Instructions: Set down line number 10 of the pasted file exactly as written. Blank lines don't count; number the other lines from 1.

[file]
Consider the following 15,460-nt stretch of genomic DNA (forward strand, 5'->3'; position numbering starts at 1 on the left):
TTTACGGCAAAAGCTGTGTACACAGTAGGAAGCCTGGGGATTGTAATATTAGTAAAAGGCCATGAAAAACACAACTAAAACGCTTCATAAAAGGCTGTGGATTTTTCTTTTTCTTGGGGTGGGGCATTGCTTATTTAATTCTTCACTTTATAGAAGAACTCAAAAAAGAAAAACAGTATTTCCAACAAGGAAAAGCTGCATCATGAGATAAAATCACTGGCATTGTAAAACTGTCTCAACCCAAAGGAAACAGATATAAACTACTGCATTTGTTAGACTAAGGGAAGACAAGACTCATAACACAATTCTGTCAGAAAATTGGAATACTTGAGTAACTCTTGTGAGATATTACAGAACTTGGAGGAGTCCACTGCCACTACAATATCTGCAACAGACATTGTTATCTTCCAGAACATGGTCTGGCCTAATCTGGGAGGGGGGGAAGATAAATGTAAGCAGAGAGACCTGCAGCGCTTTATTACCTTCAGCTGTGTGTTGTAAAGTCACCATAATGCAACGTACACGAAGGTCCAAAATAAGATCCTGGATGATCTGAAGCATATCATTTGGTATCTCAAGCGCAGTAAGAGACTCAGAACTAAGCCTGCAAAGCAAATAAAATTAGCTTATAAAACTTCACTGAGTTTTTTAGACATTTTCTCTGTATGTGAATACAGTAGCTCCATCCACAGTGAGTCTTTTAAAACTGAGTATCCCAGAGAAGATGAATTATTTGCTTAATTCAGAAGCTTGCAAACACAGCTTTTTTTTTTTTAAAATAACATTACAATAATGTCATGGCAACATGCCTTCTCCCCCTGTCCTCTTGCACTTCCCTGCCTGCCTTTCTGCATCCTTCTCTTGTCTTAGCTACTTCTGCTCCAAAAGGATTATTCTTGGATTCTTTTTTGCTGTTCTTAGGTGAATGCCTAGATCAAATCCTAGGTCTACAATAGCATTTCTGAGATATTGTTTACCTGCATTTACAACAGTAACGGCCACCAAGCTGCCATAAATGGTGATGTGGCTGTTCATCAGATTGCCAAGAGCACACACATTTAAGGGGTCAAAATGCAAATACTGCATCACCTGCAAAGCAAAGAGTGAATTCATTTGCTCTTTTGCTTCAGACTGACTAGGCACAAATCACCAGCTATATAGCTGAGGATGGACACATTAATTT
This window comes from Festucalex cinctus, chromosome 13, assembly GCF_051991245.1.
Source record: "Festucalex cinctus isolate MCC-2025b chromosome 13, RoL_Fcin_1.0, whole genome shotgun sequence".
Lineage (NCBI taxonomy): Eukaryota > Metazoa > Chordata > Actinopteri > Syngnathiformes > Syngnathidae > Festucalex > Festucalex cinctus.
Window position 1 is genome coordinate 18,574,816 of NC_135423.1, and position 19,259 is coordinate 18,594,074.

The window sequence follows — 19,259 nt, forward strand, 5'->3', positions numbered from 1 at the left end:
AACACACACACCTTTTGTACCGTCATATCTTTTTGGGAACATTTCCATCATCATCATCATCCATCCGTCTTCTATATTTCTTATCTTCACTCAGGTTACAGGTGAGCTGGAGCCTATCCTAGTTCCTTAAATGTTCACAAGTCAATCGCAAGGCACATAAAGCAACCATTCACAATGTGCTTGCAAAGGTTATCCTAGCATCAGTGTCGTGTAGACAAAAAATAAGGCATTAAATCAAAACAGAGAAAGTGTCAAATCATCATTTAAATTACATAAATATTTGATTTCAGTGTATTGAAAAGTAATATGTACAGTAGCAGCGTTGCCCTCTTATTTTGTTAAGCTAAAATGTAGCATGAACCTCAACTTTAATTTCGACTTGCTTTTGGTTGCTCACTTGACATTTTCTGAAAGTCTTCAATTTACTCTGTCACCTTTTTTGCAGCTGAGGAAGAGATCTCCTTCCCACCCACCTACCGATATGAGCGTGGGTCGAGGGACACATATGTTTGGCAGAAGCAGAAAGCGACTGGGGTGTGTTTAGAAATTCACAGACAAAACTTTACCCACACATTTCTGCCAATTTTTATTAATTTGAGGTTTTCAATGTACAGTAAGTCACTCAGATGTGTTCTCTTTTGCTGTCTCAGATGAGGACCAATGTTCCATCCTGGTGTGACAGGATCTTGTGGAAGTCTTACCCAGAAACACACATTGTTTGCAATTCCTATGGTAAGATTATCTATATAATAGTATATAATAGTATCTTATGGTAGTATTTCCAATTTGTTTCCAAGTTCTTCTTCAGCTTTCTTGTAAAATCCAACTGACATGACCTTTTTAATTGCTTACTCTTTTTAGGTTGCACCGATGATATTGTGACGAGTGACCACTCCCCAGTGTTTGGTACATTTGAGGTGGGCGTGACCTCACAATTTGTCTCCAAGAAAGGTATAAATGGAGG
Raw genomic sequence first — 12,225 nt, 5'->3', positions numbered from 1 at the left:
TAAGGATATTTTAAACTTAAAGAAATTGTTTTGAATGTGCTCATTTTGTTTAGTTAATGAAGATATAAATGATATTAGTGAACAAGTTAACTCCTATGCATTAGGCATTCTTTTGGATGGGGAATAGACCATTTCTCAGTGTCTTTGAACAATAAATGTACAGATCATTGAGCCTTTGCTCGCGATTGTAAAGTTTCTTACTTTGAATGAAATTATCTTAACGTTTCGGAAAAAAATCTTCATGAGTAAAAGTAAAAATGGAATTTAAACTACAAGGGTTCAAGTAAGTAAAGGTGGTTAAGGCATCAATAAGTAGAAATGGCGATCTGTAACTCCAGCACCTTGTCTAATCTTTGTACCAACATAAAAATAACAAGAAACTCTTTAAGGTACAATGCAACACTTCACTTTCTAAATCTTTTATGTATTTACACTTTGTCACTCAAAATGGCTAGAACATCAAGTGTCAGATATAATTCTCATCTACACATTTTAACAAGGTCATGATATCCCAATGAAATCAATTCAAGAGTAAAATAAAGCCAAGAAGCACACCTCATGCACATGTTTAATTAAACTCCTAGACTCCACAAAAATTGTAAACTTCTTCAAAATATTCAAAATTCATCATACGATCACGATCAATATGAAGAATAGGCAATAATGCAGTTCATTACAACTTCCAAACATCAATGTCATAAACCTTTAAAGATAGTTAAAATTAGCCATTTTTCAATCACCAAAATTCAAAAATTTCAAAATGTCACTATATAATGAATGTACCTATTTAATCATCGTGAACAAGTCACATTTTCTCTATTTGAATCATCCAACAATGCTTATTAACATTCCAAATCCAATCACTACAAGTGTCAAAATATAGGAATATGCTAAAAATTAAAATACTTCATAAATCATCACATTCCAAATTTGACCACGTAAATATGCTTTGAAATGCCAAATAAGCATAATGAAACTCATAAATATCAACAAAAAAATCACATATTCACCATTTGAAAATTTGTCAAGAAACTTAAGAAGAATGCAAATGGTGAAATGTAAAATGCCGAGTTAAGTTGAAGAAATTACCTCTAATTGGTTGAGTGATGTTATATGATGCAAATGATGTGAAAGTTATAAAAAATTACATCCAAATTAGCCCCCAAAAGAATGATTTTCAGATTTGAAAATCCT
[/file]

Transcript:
TAAGGATATTTTAAACTTAAAGAAATTGTTTTGAATGTGCTCATTTTGTTTAGTTAATGAAGATATAAATGATATTAGTGAACAAGTTAACTCCTATGCATTAGGCATTCTTTTGGATGGGGAATAGACCATTTCTCAGTGTCTTTGAACAATAAATGTACAGATCATTGAGCCTTTGCTCGCGATTGTAAAGTTTCTTACTTTGAATGAAATTATCTTAACGTTTCGGAAAAAAATCTTCATGAGTAAAAGTAAAAATGGAATTTAAACTACAAGGGTTCAAGTAAGTAAAGGTGGTTAAGGCATCAATAAGTAGAAATGGCGATCTGTAACTCCAGCACCTTGTCTAATCTTTGTACCAACATAAAAATAACAAGAAACTCTTTAAGGTACAATGCAACACTTCACTTTCTAAATCTTTTATGTATTTACACTTTGTCACTCAAAATGGCTAGAACATCAAGTGTCAGATATAATTCTCATCTACACATTTTAACAAGGTCATGATATCCCAATGAAATCAATTCAAGAGTAAAATAAAGCCAAGAAGCACACCTCATGCACATGTTTAATTAAACTCCTAGACTCCACAAAAATTGTAAACTTCTTCAAAATATTCAAAATTCATCATACGATCACGATCAATATGAAGAATAGGCAATAATGCAGTTCATTACAACTTCCAAACATCAATGTCATAAACCTTTAAAGATAGTTAAAATTAGCCATTTTTCAATCACCAAAATTCAAAAATTTCAAAATGTCACTATATAATGAATGTACCTATTTAATCATCGTGAACAAGTCACATTTTCTCTATTTGAATCATCCAACAATGCTTATTAACATTCCAAATCCAATCACTACAAGTGTCAAAATATAGGAATATGCTAAAAATTAAAATACTTCATAAATCATCACATTCCAAATTTGACCACGTAAATATGCTTTGAAATGCCAAATAAGCATAATGAAACTCATAAATATCAACAAAAAAATCACATATTCACCATTTGAAAATTTGTCAAGAAACTTAAGAAGAATGCAAATGGTGAAATGTAAAATGCCGAGTTAAGTTGAAGAAATTACCTCTAATTGGTTGAGTGATGTTATATGATGCAAATGATGTGAAAGTTATAAAAAATTACATCCAAATTAGCCCCCAAAAGAATGATTTTCAGATTTGAAAATCCT